Thursday, February 26, 2015

Maiolica re-creation plate.

My most recent maiolica attempt. It is so recent that it is now in a cooling kiln along with its cousins and I am anxiously waiting for them to cool to see if magic happened. It's very hard to wait, but if I try to speed the cooling up a little the risk is breakage.

I enjoyed doing this plate very much. I used primarily just one overglaze and made washes of it to get the variety of shades of blue. The one exception is a bit of blue-green overglaze on the left of the picture. 

You can see the original which was my inspiration. The original plate was from Deruta, Italy, made sometime between 1520-1525.  I would love to find more examples of blue monocolor plates. There must be some out there.... surely.

The base maiolica glaze is a non-leaded modern glaze I mixed to look as much like the original glaze that I could, only safe from lead fumes and leaching.

Wish me luck.

Sunday, February 15, 2015

Maiolica Majolica 7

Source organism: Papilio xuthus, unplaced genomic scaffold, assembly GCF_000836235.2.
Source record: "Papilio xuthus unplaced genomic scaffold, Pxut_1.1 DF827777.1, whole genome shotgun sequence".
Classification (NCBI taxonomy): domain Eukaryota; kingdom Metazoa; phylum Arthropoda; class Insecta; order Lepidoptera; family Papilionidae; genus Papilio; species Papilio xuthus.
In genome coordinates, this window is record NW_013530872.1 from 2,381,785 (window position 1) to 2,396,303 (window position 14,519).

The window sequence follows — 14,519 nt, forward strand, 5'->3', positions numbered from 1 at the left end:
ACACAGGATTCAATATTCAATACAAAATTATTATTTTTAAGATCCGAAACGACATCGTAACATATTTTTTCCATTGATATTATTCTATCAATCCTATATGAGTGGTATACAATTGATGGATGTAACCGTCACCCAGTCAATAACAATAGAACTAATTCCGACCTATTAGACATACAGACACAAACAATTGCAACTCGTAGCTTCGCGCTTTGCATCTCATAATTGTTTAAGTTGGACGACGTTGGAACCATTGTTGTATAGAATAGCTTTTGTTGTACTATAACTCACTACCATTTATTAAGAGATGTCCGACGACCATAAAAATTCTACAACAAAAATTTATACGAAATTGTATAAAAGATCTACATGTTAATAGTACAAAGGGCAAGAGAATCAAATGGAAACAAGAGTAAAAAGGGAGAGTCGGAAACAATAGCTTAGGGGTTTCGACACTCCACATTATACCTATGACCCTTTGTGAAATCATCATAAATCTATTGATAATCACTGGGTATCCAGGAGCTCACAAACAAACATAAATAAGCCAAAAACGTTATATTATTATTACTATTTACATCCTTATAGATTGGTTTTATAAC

This time I am posting some of my majolica. The designs from Hispano-Moresque ceramics are often different than those of Italian maiolica. Lots of palmettes and pomegranate shapes, influenced by Middle Eastern pottery designs, but still overglaze on a tin glaze base.
A considerable difference is that so much of majolica was glazed with a beautiful luster and was fired in a rather complicated method of firing. There are very pricy commercial luster glazes available that contain real gold, but it would take quite a bit to cover one ceramic piece and is not at all practical. I will probably do one real gold luster piece someday.
Today I present bowls.

In this bowl, I chose one of the shapes of Hispano-Moresque bowls as well as the design.

The outside of the piece was also majolica glazed with a design from the period.

Same shape of majolica bowl, very different designs. Kind of a compass star design in the center.

Sunday, February 1, 2015

Maiolica-Majolica 6

This plate is a very close reproduction of what is referred to as a tri-colored Archaic Maiolica plate. Although the original was larger. This is one of my favorites. A very time-consuming plate to do.

This pitcher is an authentic shape, and the design is also a reproduction. The original was from Orvieto, Italy and was done in the 16th Century. The original now rests in the Louvre. It turned out pretty well.